Last Thursday, Michael Goldfarb, the head of the Center for American Freedom, which publishes the Washington Free Beacon, tweeted the following accusation:

In that tweet Goldfarb links to an Alana Goodman story in the Free Beacon concerning a conference that the American Prospect (TAP) and the American Conservative (TAC) co-sponsored, entitled “The New Internationalism.”  I was on a panel about threats and responses, chaired by TAC’s Daniel Larison and featuring TAP’s Matthew Duss and TAC’sWilliam Lind.  As Goodman noted in her story, Lind has co-written some unsavory things and spoken at some unsavory conferences.

Goldfarb has demanded that I apologize for the stage-sharing business.  Having taken the long Independence Day weekend to read Goodman’s story and mull it over, I have a response:

Actually, I’ll go further — I’m publicly asking Goldfarb to contritely apologize to me for his slanderous tweet.

See, what’s truly impressive about Goldfarb’s original accusation is that, once you follow the links, you discover that almost every part of his statement is false. Duss and I shared a stage with Lind; absolutely nothing else in that tweet is factually accurate.

First, although Lind might hold many objectionable views, denying the Holocaust is not one of them. Indeed, he explicitly told Holocaust deniers in 2002: “I do want to make it clear for the foundation and myself that we are not among those who question whether the Holocaust occurred.” That’s a pretty definitive statement, and it comes straight from a link in Goodman’s story.

Second, neither Duss nor I had met Lind before walking onto the stage. I didn’t know Lind was going to be on the panel until two minutes before it started.  In our session, he didn’t say anything that rose to the level of the more controversial things Goodman cites in her story. He did make some rather odd pronouncements, but if you watch the video of the panel, it’s clear that I disagreed with Lind . . . to the point of explicitly calling his argument a “crock” about an hour into the conversation.

So no, he wasn’t a personal friend. Goldfarb distorted a partial quote from Duss in Goodman’s story and misinterpreted it to suit his own ends (Goldfarb partly recanted this point when pushed on Twitter, while still trying to slime Duss with the accusation).

Third, the conference wasn’t an antiwar event, but rather an effort to expand the foreign policy conversation beyond the set of strategies proffered by, well, hawks such as Michael Goldfarb. I suppose Goldfarb’s relentlessly pro-war, pro-McCarthyite beliefs could lead him to believe that anyone who disagrees with him must be antiwar, but given that I spoke about the utility of military deterrence during my panel and didn’t get roundly booed, I suspect this is an exaggeration as well.  Indeed, there was nary a pacifist at the conference.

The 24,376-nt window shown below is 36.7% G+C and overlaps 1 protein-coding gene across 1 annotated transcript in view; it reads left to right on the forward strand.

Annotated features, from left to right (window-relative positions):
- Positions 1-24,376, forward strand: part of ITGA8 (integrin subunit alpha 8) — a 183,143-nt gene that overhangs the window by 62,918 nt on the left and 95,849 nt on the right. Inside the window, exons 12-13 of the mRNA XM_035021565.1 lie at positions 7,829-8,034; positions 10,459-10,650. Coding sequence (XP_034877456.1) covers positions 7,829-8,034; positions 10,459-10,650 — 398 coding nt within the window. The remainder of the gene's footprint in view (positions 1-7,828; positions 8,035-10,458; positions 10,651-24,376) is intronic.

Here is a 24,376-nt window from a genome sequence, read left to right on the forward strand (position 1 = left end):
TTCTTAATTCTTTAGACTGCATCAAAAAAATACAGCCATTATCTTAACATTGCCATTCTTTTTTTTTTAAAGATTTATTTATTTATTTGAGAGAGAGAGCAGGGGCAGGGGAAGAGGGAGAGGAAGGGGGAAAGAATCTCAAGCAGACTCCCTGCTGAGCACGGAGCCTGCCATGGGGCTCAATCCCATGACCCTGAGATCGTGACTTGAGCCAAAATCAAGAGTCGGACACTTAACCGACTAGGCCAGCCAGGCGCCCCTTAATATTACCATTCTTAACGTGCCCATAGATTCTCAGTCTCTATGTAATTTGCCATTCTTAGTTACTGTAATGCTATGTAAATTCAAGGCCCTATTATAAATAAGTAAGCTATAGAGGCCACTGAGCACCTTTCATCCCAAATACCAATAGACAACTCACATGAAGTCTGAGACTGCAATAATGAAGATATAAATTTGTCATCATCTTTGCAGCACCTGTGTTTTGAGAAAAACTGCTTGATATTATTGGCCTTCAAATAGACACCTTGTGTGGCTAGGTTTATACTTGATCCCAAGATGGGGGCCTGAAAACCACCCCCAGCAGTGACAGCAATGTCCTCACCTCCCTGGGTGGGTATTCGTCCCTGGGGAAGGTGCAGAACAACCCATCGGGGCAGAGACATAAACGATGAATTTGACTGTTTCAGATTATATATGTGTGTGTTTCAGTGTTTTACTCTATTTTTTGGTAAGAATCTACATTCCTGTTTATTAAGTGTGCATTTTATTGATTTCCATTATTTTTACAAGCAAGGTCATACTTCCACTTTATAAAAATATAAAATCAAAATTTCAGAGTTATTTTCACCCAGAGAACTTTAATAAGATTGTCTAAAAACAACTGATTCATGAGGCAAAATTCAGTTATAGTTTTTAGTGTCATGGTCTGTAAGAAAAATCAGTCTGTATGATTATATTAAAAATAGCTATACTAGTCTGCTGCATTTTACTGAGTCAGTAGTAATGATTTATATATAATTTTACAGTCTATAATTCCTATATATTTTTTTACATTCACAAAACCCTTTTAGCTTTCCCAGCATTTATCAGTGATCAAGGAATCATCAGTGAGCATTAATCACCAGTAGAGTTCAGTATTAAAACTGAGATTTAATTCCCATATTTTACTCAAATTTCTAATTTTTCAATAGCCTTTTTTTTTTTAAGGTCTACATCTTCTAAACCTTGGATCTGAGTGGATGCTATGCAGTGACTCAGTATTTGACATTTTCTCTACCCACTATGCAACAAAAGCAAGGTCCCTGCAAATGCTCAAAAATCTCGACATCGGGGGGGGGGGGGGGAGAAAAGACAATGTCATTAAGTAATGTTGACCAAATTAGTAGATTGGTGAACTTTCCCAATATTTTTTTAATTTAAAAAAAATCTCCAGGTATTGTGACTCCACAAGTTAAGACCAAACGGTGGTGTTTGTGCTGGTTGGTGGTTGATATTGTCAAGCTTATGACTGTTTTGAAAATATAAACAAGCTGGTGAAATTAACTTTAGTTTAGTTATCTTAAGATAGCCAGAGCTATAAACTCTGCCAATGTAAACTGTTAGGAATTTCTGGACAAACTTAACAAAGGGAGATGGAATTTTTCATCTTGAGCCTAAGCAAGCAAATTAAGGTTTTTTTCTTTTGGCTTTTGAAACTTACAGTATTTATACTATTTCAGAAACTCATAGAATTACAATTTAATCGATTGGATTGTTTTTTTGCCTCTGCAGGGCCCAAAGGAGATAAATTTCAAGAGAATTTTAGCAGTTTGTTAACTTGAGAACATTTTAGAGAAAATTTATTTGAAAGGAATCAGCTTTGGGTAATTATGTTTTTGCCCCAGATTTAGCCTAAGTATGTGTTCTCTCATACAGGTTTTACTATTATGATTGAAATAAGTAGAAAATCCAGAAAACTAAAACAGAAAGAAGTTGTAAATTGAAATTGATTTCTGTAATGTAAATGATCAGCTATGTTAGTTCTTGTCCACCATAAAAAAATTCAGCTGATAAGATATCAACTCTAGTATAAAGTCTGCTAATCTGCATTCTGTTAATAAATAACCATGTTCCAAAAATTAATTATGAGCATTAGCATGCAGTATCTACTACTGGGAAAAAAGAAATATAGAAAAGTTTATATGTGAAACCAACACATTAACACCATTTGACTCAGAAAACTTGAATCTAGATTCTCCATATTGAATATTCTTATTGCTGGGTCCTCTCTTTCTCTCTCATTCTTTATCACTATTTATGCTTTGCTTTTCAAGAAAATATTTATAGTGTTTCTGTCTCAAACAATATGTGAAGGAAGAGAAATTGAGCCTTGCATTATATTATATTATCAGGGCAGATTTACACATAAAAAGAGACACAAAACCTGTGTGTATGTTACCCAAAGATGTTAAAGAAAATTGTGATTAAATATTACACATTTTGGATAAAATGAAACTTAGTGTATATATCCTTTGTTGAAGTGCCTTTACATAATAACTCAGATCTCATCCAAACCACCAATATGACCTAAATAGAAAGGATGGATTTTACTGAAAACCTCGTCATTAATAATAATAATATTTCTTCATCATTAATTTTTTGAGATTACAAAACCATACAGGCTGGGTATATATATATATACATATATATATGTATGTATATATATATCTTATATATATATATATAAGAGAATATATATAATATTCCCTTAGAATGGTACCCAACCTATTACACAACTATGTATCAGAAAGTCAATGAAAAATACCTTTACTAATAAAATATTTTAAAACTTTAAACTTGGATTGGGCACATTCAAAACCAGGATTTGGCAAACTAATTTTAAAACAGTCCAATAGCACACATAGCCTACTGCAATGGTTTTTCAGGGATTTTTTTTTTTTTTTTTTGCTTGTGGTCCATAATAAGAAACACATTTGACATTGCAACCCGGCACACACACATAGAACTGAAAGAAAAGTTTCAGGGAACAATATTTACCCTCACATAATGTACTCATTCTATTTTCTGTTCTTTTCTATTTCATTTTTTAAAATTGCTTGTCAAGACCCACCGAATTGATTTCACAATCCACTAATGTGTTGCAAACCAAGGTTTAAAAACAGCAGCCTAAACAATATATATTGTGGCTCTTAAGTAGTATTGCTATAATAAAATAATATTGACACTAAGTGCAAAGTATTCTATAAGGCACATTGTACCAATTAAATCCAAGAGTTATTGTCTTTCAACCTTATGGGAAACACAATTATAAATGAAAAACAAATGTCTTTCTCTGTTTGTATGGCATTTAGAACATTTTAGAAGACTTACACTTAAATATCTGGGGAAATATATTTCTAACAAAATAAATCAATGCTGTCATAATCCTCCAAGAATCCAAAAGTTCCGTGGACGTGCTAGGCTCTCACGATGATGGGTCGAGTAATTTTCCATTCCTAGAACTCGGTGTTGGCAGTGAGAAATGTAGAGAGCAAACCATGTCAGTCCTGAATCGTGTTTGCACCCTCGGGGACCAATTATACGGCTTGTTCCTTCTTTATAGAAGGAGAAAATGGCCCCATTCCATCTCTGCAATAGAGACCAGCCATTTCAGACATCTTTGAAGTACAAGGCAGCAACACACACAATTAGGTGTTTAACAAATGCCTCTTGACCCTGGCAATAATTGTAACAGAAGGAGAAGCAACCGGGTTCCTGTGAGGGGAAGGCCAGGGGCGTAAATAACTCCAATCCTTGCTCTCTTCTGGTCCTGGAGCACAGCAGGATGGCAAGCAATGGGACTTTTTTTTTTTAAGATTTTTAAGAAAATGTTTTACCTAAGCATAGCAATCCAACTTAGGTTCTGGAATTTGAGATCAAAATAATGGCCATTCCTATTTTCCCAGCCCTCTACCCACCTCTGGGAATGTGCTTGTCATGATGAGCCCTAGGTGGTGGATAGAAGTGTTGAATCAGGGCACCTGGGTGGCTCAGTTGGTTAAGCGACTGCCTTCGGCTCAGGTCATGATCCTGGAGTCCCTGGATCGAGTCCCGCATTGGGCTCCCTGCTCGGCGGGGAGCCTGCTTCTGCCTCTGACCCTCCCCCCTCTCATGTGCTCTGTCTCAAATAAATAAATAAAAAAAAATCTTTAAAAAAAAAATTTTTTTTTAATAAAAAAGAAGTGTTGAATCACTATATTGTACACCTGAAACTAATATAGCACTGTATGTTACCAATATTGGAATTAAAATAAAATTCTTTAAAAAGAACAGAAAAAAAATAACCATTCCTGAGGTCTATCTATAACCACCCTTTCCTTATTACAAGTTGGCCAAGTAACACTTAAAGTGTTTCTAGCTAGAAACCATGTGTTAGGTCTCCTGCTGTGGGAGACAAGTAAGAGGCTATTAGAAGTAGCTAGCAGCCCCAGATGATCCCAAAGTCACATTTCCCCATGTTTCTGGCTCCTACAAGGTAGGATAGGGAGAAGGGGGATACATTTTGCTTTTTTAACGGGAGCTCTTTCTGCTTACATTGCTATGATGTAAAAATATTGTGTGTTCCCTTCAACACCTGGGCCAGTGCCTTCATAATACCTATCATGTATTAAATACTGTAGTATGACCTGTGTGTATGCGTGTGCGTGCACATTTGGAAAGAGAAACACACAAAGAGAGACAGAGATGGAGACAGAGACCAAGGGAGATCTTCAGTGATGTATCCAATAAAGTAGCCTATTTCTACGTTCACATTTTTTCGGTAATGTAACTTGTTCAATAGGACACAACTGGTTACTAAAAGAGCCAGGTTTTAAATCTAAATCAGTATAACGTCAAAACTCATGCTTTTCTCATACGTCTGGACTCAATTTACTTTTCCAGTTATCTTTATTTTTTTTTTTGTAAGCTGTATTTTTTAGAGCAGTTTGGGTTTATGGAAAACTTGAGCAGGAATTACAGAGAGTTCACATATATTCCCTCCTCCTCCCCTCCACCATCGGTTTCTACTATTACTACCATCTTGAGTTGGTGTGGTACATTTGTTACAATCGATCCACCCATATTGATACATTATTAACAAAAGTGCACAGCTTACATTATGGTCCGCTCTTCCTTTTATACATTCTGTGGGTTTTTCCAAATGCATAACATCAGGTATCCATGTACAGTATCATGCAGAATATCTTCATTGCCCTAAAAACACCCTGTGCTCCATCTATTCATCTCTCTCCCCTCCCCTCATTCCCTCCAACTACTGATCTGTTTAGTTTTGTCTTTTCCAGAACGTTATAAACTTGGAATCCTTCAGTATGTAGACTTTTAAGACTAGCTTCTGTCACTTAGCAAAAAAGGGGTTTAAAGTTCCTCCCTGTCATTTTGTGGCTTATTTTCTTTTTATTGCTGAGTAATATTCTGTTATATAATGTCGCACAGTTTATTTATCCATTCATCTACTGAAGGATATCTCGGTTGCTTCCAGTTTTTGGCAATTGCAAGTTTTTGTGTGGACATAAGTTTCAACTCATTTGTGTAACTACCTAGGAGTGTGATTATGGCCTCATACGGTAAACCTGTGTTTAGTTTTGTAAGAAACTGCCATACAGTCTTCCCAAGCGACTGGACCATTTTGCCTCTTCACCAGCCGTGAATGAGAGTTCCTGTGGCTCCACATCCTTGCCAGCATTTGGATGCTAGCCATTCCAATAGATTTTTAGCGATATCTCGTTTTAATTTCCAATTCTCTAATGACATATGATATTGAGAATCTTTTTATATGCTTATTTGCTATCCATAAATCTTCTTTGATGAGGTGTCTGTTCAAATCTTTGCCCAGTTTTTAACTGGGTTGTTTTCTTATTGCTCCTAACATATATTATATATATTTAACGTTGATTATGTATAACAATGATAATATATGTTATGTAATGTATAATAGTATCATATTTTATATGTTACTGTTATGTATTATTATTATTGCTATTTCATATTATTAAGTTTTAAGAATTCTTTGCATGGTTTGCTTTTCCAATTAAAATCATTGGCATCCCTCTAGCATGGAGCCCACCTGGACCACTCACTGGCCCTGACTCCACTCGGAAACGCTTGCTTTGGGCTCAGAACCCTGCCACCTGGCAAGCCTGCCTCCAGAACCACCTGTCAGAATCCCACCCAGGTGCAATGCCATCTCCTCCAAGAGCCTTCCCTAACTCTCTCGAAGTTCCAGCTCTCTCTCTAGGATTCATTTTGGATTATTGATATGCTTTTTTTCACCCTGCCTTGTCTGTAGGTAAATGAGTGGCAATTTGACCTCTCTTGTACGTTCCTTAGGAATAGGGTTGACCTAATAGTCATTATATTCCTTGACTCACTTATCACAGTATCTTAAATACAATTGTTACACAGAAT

In later tweets, Goldfarb doubled down on his claim that Lind was a Holocaust denier despite his reporter’s documentation stating otherwise. Which leads to a few questions: Was Goldfarb simply too lazy to read Goodman’s story/read through to her source material/care about the actual facts, or did he knowingly lie in an effort to smear Duss and me? Based on my prior reading of Goldfarb’s work, as well as other reporting about his techniques, I strongly suspect it’s the former. Indeed, it is possible that Goldfarb is the exemplar for Harry Frankfurt’s thesis that there is, in fact, something worse than lying — there’s simply not caring all that much about the truth one way or the other. So long as Goldfarb can get someone he dislikes within the orbit of a despicable statement, he can wave the banner of “Mission Accomplished” in successfully besmirching his target.  This is part and parcel of the conservative movement’s comparative advantage in trolling.

Alas, poor Goldfarb, there are still limits to the “Six Degrees of Adolf Hitler” game. I think publicly disagreeing with Lind undercuts the “I lent legitimacy to his unstated views by appearing on a panel with him” logic. There probably are some people who possess views so odious that I wouldn’t even appear with them on a panel. Lind approaches those borderlands with some of his statements — but, as a category, paleoconservatives like him don’t cross them.

Sharing the stage and publicly disagreeing with someone who has made objectionable statements in an objectionable venue should not disqualify one for public discourse, at least not in the country that was founded on this document and this document. For example, if I were asked to share a stage with Goldfarb, I’d actually consider it — provided that he first apologize for tendentiously and repeatedly smearing me with a grossly inaccurate statement.

I look forward to Goldfarb’s apology — but I seriously doubt I’m going to get it.